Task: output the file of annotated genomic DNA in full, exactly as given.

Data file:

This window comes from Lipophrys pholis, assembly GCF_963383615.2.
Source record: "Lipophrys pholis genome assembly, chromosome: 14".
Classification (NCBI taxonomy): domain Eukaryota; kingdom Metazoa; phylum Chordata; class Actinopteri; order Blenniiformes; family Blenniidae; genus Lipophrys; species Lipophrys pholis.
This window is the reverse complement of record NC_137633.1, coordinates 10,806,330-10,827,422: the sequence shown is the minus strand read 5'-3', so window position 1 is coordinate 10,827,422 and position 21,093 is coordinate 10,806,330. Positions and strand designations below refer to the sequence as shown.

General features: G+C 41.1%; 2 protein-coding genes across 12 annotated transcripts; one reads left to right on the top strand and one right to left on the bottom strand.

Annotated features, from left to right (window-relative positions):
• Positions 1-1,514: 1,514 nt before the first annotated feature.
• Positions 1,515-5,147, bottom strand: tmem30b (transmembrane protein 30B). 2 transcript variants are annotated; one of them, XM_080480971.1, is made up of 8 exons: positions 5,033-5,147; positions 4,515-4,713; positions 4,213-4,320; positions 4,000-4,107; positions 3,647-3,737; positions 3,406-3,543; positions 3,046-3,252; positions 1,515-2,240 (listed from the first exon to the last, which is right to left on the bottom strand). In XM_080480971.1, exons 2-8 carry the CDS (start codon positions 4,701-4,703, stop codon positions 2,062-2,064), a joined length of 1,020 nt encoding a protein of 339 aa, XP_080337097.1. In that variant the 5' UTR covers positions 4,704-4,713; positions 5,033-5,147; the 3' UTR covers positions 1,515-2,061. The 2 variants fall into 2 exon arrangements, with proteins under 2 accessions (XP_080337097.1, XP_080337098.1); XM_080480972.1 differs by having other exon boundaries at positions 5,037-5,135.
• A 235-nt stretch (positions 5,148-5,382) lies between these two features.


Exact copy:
This window comes from Lipophrys pholis, assembly GCF_963383615.2.
Source record: "Lipophrys pholis genome assembly, chromosome: 14".
Classification (NCBI taxonomy): domain Eukaryota; kingdom Metazoa; phylum Chordata; class Actinopteri; order Blenniiformes; family Blenniidae; genus Lipophrys; species Lipophrys pholis.
This window is the reverse complement of record NC_137633.1, coordinates 10,806,330-10,827,422: the sequence shown is the minus strand read 5'-3', so window position 1 is coordinate 10,827,422 and position 21,093 is coordinate 10,806,330. Positions and strand designations below refer to the sequence as shown.

General features: G+C 41.1%; 2 protein-coding genes across 12 annotated transcripts; one reads left to right on the top strand and one right to left on the bottom strand.

Annotated features, from left to right (window-relative positions):
• Positions 1-1,514: 1,514 nt before the first annotated feature.
• Positions 1,515-5,147, bottom strand: tmem30b (transmembrane protein 30B). 2 transcript variants are annotated; one of them, XM_080480971.1, is made up of 8 exons: positions 5,033-5,147; positions 4,515-4,713; positions 4,213-4,320; positions 4,000-4,107; positions 3,647-3,737; positions 3,406-3,543; positions 3,046-3,252; positions 1,515-2,240 (listed from the first exon to the last, which is right to left on the bottom strand). In XM_080480971.1, exons 2-8 carry the CDS (start codon positions 4,701-4,703, stop codon positions 2,062-2,064), a joined length of 1,020 nt encoding a protein of 339 aa, XP_080337097.1. In that variant the 5' UTR covers positions 4,704-4,713; positions 5,033-5,147; the 3' UTR covers positions 1,515-2,061. The 2 variants fall into 2 exon arrangements, with proteins under 2 accessions (XP_080337097.1, XP_080337098.1); XM_080480972.1 differs by having other exon boundaries at positions 5,037-5,135.
• A 235-nt stretch (positions 5,148-5,382) lies between these two features.